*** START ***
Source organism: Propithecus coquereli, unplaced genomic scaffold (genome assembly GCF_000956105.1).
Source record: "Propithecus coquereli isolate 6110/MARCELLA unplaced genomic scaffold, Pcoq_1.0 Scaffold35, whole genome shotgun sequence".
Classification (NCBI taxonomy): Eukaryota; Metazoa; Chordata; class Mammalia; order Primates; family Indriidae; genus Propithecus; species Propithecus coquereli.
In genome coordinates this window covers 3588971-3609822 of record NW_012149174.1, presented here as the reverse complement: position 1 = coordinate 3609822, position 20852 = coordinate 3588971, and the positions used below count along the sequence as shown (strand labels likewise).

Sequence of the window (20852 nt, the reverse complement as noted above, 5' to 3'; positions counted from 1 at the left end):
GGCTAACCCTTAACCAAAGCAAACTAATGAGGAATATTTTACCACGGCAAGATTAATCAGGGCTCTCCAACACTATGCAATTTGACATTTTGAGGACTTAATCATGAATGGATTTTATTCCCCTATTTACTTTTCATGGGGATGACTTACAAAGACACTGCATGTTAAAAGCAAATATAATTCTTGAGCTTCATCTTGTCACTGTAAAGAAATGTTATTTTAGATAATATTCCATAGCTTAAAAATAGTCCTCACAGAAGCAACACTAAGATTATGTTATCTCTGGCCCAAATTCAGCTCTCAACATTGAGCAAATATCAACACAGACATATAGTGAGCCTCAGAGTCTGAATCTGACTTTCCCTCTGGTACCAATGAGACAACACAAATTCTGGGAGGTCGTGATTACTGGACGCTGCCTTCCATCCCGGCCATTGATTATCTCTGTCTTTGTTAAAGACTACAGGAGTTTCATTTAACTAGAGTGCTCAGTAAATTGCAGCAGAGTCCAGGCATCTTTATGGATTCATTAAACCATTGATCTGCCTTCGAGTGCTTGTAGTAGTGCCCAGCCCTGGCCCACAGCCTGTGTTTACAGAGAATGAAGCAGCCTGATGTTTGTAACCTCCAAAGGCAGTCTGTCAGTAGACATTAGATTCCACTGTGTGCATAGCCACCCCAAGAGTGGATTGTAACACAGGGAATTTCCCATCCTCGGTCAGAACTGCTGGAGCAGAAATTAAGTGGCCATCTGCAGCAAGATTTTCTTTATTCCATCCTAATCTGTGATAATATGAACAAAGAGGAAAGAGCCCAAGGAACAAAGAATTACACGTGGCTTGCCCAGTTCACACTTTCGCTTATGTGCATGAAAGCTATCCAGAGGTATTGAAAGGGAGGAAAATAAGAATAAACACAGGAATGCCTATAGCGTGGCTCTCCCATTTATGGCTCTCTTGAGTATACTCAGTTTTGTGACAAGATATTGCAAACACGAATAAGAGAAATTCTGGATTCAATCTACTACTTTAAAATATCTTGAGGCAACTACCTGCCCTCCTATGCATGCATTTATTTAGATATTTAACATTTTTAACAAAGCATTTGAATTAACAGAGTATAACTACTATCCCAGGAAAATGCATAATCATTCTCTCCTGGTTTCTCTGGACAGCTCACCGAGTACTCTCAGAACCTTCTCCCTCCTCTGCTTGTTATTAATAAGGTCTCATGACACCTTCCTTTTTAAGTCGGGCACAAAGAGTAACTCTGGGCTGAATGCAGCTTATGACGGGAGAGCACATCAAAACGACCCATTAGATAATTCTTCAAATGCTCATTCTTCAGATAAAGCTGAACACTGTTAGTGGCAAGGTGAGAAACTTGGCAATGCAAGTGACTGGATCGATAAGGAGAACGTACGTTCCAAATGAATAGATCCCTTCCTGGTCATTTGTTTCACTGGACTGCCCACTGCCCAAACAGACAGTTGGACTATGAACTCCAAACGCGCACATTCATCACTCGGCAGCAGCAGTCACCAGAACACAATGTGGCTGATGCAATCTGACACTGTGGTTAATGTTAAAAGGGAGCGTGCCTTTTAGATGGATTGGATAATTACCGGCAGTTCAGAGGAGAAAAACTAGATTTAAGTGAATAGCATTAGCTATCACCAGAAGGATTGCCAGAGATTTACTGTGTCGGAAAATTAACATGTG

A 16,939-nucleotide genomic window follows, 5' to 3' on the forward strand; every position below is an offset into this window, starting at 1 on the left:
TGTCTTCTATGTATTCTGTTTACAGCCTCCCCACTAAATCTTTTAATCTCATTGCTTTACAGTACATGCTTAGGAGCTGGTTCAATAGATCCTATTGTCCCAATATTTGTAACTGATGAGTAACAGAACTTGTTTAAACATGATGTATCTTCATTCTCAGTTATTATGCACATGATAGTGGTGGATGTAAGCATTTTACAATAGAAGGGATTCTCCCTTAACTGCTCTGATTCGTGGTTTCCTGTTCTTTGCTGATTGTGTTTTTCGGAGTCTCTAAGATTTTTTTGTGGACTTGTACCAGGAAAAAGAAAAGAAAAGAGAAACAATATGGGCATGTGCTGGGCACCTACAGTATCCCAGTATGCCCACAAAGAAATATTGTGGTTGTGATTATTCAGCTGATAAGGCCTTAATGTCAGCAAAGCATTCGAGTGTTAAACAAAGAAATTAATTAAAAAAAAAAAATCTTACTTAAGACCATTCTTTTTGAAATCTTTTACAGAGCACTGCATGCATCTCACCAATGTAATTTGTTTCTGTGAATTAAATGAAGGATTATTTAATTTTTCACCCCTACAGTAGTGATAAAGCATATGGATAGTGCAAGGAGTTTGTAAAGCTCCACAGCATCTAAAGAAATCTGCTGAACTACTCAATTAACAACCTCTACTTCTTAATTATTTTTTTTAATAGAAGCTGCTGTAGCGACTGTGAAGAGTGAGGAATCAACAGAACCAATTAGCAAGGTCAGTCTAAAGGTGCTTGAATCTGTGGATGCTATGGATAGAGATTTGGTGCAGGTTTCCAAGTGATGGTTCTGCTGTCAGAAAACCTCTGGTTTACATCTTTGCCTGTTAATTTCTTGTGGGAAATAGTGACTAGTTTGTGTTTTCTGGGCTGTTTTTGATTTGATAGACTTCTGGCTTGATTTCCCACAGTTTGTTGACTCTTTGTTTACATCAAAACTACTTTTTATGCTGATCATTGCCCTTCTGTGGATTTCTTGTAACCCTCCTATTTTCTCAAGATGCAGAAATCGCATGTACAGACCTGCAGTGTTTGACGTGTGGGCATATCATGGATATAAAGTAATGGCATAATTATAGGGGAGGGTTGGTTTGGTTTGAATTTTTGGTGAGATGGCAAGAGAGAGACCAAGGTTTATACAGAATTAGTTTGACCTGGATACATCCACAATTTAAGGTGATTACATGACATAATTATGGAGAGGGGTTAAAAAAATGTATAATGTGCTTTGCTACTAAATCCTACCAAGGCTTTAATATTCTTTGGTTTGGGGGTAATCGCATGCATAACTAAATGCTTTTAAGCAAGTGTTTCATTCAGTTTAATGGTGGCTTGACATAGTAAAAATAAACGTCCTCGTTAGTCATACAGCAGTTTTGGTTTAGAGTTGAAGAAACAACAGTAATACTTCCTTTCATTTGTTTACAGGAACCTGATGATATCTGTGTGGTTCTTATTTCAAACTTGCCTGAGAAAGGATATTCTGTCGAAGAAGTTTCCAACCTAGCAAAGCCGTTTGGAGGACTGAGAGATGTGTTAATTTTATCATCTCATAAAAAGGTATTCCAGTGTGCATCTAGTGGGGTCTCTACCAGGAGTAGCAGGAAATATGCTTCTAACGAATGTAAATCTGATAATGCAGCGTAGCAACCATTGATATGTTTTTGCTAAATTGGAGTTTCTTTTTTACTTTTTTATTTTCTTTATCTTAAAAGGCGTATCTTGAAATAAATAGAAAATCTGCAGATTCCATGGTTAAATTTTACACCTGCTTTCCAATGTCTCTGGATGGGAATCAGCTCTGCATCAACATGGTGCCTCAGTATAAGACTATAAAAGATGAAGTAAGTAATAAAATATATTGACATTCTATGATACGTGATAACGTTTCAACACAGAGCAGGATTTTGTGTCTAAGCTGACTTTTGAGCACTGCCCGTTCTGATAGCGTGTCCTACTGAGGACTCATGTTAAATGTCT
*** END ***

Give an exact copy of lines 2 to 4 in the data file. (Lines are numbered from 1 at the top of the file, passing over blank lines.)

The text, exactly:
Source record: "Propithecus coquereli isolate 6110/MARCELLA unplaced genomic scaffold, Pcoq_1.0 Scaffold35, whole genome shotgun sequence".
Classification (NCBI taxonomy): Eukaryota; Metazoa; Chordata; class Mammalia; order Primates; family Indriidae; genus Propithecus; species Propithecus coquereli.
In genome coordinates this window covers 3588971-3609822 of record NW_012149174.1, presented here as the reverse complement: position 1 = coordinate 3609822, position 20852 = coordinate 3588971, and the positions used below count along the sequence as shown (strand labels likewise).